Smack dab in the middle of the British Music Embassy Thursday afternoon bill is David C Clements, who has just released his debut album ‘The Longest Day in History’. You can read Carrie’s introduction to Clements here. Following him will be singer/songwriter and ginger beardy man Ciaran Lavery, who has received funding from PRS for Music Foundation to write and record his second album. The afternoon will conclude with a kick in the arse, scuzzy post-punk from Belfast’s Girls Names, who we’ve been following for a while since their appearance at SXSW 2012.


Shortly after Thursday afternoon’s programming ends, the British Music Embassy will be back open for Thursday evening’s full showcase from PIAS in association with AIM. Things begin on a raucous note with Manchester girl group PINS (read our past coverage on them here), the Bella Union-signed act who made the rounds of festivals big and small in 2015. Back to London but nowhere near anything expected from the capital is singer/songwriter Cosmo Sheldrake, who likes filming live performances in the weirdest places, like a Hungarian public bath and a launderette. Also unexpected is the inclusion of a Swedish band based in London like FEWS. Stereogum describes their sound on their track ‘The Zoo’ as ‘malevolent post-punk’, and we agree.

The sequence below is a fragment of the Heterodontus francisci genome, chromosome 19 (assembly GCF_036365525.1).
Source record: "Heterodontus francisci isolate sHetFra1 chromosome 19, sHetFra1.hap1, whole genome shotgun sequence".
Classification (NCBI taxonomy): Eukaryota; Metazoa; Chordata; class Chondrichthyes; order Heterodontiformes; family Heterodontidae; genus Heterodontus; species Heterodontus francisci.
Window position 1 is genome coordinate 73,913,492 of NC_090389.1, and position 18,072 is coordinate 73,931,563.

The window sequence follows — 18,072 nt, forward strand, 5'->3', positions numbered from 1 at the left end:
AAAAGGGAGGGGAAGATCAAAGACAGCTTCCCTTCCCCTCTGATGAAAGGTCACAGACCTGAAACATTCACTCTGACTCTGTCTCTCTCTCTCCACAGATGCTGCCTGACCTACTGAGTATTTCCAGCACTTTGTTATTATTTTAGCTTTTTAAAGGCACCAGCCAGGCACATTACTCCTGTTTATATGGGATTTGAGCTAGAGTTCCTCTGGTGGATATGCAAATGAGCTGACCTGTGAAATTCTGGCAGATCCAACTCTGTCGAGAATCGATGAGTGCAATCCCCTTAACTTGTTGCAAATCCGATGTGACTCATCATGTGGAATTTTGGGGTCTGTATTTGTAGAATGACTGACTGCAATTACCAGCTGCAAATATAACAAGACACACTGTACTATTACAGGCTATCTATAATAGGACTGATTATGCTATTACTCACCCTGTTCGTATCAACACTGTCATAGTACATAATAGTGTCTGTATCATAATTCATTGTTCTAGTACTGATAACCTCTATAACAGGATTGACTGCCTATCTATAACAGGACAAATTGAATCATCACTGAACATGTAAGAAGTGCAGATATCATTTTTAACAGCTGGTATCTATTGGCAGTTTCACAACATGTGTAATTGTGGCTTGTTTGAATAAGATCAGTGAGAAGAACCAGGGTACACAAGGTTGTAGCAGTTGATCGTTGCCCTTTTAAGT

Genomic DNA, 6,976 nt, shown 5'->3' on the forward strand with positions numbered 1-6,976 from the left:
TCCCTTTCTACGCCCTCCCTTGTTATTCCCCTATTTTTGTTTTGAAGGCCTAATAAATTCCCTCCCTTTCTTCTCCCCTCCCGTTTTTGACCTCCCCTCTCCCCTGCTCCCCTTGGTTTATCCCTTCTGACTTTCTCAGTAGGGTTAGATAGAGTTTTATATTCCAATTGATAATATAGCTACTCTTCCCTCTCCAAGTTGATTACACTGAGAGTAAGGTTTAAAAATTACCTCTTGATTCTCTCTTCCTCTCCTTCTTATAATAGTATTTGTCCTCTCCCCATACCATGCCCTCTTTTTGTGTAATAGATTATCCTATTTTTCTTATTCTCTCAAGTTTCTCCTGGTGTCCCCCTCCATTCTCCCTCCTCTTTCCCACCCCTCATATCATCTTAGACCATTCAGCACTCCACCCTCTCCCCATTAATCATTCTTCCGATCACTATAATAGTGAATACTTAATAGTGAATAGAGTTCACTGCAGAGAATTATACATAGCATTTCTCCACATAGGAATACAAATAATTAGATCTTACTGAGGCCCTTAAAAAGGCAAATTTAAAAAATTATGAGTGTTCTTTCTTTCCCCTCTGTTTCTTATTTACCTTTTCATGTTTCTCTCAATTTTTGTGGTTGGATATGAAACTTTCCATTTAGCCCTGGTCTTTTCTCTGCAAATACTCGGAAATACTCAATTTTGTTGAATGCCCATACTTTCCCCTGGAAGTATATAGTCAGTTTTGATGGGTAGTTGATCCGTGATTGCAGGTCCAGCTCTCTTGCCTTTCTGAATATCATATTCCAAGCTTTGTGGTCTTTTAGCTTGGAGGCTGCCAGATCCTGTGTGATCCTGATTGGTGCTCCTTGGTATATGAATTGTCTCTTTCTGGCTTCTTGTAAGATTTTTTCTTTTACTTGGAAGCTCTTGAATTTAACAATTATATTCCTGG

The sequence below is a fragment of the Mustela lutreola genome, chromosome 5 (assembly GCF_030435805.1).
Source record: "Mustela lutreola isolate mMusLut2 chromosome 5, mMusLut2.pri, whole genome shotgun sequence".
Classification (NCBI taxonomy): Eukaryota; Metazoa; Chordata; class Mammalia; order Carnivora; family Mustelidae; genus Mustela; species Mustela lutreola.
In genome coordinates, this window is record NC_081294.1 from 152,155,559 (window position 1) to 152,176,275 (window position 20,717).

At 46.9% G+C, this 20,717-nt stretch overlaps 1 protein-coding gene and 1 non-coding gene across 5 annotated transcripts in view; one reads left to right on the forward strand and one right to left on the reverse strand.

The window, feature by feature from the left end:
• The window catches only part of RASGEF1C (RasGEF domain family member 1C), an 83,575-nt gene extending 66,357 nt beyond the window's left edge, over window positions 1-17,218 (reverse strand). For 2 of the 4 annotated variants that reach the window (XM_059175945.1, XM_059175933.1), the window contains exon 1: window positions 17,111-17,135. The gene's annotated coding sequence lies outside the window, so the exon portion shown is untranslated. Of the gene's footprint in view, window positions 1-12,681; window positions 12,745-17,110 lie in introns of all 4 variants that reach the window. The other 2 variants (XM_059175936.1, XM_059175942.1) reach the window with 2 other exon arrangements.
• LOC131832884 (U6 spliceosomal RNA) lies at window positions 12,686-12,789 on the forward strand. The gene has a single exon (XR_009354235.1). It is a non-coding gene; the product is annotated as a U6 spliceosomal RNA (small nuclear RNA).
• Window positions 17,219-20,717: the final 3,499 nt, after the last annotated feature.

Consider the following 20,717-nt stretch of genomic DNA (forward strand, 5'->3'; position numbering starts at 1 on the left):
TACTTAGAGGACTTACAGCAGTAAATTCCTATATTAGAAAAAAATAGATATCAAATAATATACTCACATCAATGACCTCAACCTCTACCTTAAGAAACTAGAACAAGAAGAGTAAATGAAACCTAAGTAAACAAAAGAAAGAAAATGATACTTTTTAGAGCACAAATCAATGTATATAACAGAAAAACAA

The second half of Thursday’s lineup goes in a different direction, and you can ‘Indulge’ in soulful pop singer Jones. More non-Brit interlopers appear later in the evening: SPOOKYLAND from Sydney will bring their introspective shoegaze late night to the venue. And be sure to hang around until the end, so you won’t miss Liverpool’s young lo-fi rockers Hooton Tennis Club (read our past coverage on them here). The band released their debut album ‘Highest Point in Cliff Town’ last summer on Heavenly Recordings and will be looking to gain an American fanbase.



PIAS Label Love #2: Three of Braden’s Favourite Albums, Ever!

By on Friday, 12th August 2011 at 11:00 am

Editor’s note: Braden has chosen three of his favourite albums – ever! – and hopefully this post will persuade you to buy these albums in digital format – or if not these three, others from the labels affected by the SONYDADC / PIAS warehouse fire. Read more about the labels affected in this article from the Guardian.

Bon Iver – ‘For Emma, Forever Ago’ (album’s page on JagJaguwar Web site | buy it from here with bonus track ‘Wisconsin’)
It’s hard to think that over 3 years ago that Justin Vernon sent himself off to a woodcabin in Wisconsin and wrote the masterpiece that is ‘For Emma…’ 2008, however gave us the beautiful record that has touched the lives and hearts of thousands. ‘Skinny Love’ is enough to break a heart and ‘For Emma’ is the kind of track that mends them again. If any album deserves to rise from the ashes in the same way that that it’s writer and listeners alike have, it’s this.

Frank Turner – ‘Love, Ire and Song’ (buy it from Xtra Mile here)